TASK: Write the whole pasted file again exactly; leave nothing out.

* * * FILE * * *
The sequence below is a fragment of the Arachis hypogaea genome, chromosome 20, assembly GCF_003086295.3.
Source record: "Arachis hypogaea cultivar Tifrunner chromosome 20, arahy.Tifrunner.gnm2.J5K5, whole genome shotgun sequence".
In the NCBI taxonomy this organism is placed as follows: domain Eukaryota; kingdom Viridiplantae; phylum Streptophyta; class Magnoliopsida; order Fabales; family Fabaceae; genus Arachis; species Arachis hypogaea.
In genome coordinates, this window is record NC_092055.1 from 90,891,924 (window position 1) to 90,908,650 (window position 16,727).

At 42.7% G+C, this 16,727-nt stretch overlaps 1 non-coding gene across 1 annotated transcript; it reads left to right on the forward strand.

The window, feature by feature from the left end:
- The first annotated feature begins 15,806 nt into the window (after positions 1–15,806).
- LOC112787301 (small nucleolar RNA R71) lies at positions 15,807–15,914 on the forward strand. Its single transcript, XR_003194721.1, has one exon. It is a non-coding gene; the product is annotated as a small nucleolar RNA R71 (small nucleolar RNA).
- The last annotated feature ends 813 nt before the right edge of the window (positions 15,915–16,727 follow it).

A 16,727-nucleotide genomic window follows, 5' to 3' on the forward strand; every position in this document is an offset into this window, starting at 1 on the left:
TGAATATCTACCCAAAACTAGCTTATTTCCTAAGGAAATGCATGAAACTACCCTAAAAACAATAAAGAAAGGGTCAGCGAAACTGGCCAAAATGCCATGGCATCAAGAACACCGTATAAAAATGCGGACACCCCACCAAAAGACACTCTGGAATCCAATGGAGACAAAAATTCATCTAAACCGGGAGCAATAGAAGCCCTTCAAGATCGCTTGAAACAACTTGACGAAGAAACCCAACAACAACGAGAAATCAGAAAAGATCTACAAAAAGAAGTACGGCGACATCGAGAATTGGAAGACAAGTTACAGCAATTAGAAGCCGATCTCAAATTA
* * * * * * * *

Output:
The sequence below is a fragment of the Arachis hypogaea genome, chromosome 20, assembly GCF_003086295.3.
Source record: "Arachis hypogaea cultivar Tifrunner chromosome 20, arahy.Tifrunner.gnm2.J5K5, whole genome shotgun sequence".
In the NCBI taxonomy this organism is placed as follows: domain Eukaryota; kingdom Viridiplantae; phylum Streptophyta; class Magnoliopsida; order Fabales; family Fabaceae; genus Arachis; species Arachis hypogaea.
In genome coordinates, this window is record NC_092055.1 from 90,891,924 (window position 1) to 90,908,650 (window position 16,727).

At 42.7% G+C, this 16,727-nt stretch overlaps 1 non-coding gene across 1 annotated transcript; it reads left to right on the forward strand.

The window, feature by feature from the left end:
- The first annotated feature begins 15,806 nt into the window (after positions 1–15,806).
- LOC112787301 (small nucleolar RNA R71) lies at positions 15,807–15,914 on the forward strand. Its single transcript, XR_003194721.1, has one exon. It is a non-coding gene; the product is annotated as a small nucleolar RNA R71 (small nucleolar RNA).
- The last annotated feature ends 813 nt before the right edge of the window (positions 15,915–16,727 follow it).

A 16,727-nucleotide genomic window follows, 5' to 3' on the forward strand; every position in this document is an offset into this window, starting at 1 on the left:
TGAATATCTACCCAAAACTAGCTTATTTCCTAAGGAAATGCATGAAACTACCCTAAAAACAATAAAGAAAGGGTCAGCGAAACTGGCCAAAATGCCATGGCATCAAGAACACCGTATAAAAATGCGGACACCCCACCAAAAGACACTCTGGAATCCAATGGAGACAAAAATTCATCTAAACCGGGAGCAATAGAAGCCCTTCAAGATCGCTTGAAACAACTTGACGAAGAAACCCAACAACAACGAGAAATCAGAAAAGATCTACAAAAAGAAGTACGGCGACATCGAGAATTGGAAGACAAGTTACAGCAATTAGAAGCCGATCTCAAATTA